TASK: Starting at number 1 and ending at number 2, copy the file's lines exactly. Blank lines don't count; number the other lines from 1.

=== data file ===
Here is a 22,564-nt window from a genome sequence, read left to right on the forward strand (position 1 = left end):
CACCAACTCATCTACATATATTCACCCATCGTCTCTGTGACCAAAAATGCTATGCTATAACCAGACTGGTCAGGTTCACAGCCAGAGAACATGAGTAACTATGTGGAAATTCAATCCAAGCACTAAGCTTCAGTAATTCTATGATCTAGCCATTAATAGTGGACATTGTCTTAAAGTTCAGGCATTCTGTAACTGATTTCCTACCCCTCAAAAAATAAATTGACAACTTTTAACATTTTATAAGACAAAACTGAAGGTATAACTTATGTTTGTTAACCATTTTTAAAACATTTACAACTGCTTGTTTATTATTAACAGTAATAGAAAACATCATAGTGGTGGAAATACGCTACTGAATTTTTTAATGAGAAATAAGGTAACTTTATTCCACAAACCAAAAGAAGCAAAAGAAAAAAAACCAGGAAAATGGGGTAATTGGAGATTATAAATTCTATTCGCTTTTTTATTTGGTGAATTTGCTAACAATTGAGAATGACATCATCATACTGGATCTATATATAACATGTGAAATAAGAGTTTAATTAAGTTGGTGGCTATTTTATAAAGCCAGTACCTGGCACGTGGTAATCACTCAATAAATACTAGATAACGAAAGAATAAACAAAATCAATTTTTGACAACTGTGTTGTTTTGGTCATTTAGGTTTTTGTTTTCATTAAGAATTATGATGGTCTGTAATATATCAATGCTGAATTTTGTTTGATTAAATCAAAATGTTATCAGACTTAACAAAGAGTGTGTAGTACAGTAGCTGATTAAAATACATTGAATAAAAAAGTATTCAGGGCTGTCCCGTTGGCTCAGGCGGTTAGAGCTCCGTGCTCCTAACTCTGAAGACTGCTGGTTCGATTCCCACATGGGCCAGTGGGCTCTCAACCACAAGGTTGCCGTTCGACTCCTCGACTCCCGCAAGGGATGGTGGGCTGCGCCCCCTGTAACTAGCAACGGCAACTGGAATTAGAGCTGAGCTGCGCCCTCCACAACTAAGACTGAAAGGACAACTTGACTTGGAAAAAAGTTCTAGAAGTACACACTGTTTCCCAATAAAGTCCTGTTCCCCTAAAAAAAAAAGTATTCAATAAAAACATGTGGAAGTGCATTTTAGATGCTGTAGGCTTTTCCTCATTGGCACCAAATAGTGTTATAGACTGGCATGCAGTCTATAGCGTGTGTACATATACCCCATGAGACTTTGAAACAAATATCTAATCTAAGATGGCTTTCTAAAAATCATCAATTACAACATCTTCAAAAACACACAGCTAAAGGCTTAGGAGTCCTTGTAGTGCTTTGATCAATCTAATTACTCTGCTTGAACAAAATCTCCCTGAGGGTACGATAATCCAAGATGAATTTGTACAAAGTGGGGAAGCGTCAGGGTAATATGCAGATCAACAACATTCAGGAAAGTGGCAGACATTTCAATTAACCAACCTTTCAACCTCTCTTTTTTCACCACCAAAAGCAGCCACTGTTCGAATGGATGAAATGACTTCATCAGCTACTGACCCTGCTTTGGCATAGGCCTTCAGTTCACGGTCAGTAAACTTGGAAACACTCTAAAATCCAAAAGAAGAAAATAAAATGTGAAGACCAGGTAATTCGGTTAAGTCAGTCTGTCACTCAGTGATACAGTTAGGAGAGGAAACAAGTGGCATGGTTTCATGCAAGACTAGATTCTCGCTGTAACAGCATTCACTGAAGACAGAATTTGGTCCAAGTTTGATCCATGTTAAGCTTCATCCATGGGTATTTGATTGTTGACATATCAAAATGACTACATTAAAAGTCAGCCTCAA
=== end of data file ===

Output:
Here is a 22,564-nt window from a genome sequence, read left to right on the forward strand (position 1 = left end):
CACCAACTCATCTACATATATTCACCCATCGTCTCTGTGACCAAAAATGCTATGCTATAACCAGACTGGTCAGGTTCACAGCCAGAGAACATGAGTAACTATGTGGAAATTCAATCCAAGCACTAAGCTTCAGTAATTCTATGATCTAGCCATTAATAGTGGACATTGTCTTAAAGTTCAGGCATTCTGTAACTGATTTCCTACCCCTCAAAAAATAAATTGACAACTTTTAACATTTTATAAGACAAAACTGAAGGTATAACTTATGTTTGTTAACCATTTTTAAAACATTTACAACTGCTTGTTTATTATTAACAGTAATAGAAAACATCATAGTGGTGGAAATACGCTACTGAATTTTTTAATGAGAAATAAGGTAACTTTATTCCACAAACCAAAAGAAGCAAAAGAAAAAAAACCAGGAAAATGGGGTAATTGGAGATTATAAATTCTATTCGCTTTTTTATTTGGTGAATTTGCTAACAATTGAGAATGACATCATCATACTGGATCTATATATAACATGTGAAATAAGAGTTTAATTAAGTTGGTGGCTATTTTATAAAGCCAGTACCTGGCACGTGGTAATCACTCAATAAATACTAGATAACGAAAGAATAAACAAAATCAATTTTTGACAACTGTGTTGTTTTGGTCATTTAGGTTTTTGTTTTCATTAAGAATTATGATGGTCTGTAATATATCAATGCTGAATTTTGTTTGATTAAATCAAAATGTTATCAGACTTAACAAAGAGTGTGTAGTACAGTAGCTGATTAAAATACATTGAATAAAAAAGTATTCAGGGCTGTCCCGTTGGCTCAGGCGGTTAGAGCTCCGTGCTCCTAACTCTGAAGACTGCTGGTTCGATTCCCACATGGGCCAGTGGGCTCTCAACCACAAGGTTGCCGTTCGACTCCTCGACTCCCGCAAGGGATGGTGGGCTGCGCCCCCTGTAACTAGCAACGGCAACTGGAATTAGAGCTGAGCTGCGCCCTCCACAACTAAGACTGAAAGGACAACTTGACTTGGAAAAAAGTTCTAGAAGTACACACTGTTTCCCAATAAAGTCCTGTTCCCCTAAAAAAAAAAGTATTCAATAAAAACATGTGGAAGTGCATTTTAGATGCTGTAGGCTTTTCCTCATTGGCACCAAATAGTGTTATAGACTGGCATGCAGTCTATAGCGTGTGTACATATACCCCATGAGACTTTGAAACAAATATCTAATCTAAGATGGCTTTCTAAAAATCATCAATTACAACATCTTCAAAAACACACAGCTAAAGGCTTAGGAGTCCTTGTAGTGCTTTGATCAATCTAATTACTCTGCTTGAACAAAATCTCCCTGAGGGTACGATAATCCAAGATGAATTTGTACAAAGTGGGGAAGCGTCAGGGTAATATGCAGATCAACAACATTCAGGAAAGTGGCAGACATTTCAATTAACCAACCTTTCAACCTCTCTTTTTTCACCACCAAAAGCAGCCACTGTTCGAATGGATGAAATGACTTCATCAGCTACTGACCCTGCTTTGGCATAGGCCTTCAGTTCACGGTCAGTAAACTTGGAAACACTCTAAAATCCAAAAGAAGAAAATAAAATGTGAAGACCAGGTAATTCGGTTAAGTCAGTCTGTCACTCAGTGATACAGTTAGGAGAGGAAACAAGTGGCATGGTTTCATGCAAGACTAGATTCTCGCTGTAACAGCATTCACTGAAGACAGAATTTGGTCCAAGTTTGATCCATGTTAAGCTTCATCCATGGGTATTTGATTGTTGACATATCAAAATGACTACATTAAAAGTCAGCCTCAA